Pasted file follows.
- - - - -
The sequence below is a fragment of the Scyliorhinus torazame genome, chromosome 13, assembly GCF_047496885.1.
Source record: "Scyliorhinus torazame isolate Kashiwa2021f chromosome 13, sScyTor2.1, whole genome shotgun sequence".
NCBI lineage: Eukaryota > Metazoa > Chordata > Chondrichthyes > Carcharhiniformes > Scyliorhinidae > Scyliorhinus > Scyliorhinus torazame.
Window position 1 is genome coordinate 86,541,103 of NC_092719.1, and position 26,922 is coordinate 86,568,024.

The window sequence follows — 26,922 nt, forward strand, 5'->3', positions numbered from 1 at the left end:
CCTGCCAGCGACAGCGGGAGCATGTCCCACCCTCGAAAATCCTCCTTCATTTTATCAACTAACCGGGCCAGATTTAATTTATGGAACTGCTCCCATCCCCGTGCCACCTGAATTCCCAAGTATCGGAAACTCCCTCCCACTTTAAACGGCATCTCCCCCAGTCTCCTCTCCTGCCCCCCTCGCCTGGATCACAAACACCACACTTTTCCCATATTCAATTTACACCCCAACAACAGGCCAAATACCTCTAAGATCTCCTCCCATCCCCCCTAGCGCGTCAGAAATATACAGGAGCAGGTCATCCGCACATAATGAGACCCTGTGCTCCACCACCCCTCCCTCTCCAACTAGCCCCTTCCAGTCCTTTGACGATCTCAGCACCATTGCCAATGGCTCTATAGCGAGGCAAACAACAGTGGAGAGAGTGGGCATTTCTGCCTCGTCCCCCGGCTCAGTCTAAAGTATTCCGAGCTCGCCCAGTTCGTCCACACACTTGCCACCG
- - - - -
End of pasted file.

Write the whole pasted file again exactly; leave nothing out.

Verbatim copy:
The sequence below is a fragment of the Scyliorhinus torazame genome, chromosome 13, assembly GCF_047496885.1.
Source record: "Scyliorhinus torazame isolate Kashiwa2021f chromosome 13, sScyTor2.1, whole genome shotgun sequence".
NCBI lineage: Eukaryota > Metazoa > Chordata > Chondrichthyes > Carcharhiniformes > Scyliorhinidae > Scyliorhinus > Scyliorhinus torazame.
Window position 1 is genome coordinate 86,541,103 of NC_092719.1, and position 26,922 is coordinate 86,568,024.

The window sequence follows — 26,922 nt, forward strand, 5'->3', positions numbered from 1 at the left end:
CCTGCCAGCGACAGCGGGAGCATGTCCCACCCTCGAAAATCCTCCTTCATTTTATCAACTAACCGGGCCAGATTTAATTTATGGAACTGCTCCCATCCCCGTGCCACCTGAATTCCCAAGTATCGGAAACTCCCTCCCACTTTAAACGGCATCTCCCCCAGTCTCCTCTCCTGCCCCCCTCGCCTGGATCACAAACACCACACTTTTCCCATATTCAATTTACACCCCAACAACAGGCCAAATACCTCTAAGATCTCCTCCCATCCCCCCTAGCGCGTCAGAAATATACAGGAGCAGGTCATCCGCACATAATGAGACCCTGTGCTCCACCACCCCTCCCTCTCCAACTAGCCCCTTCCAGTCCTTTGACGATCTCAGCACCATTGCCAATGGCTCTATAGCGAGGCAAACAACAGTGGAGAGAGTGGGCATTTCTGCCTCGTCCCCCGGCTCAGTCTAAAGTATTCCGAGCTCGCCCAGTTCGTCCACACACTTGCCACCG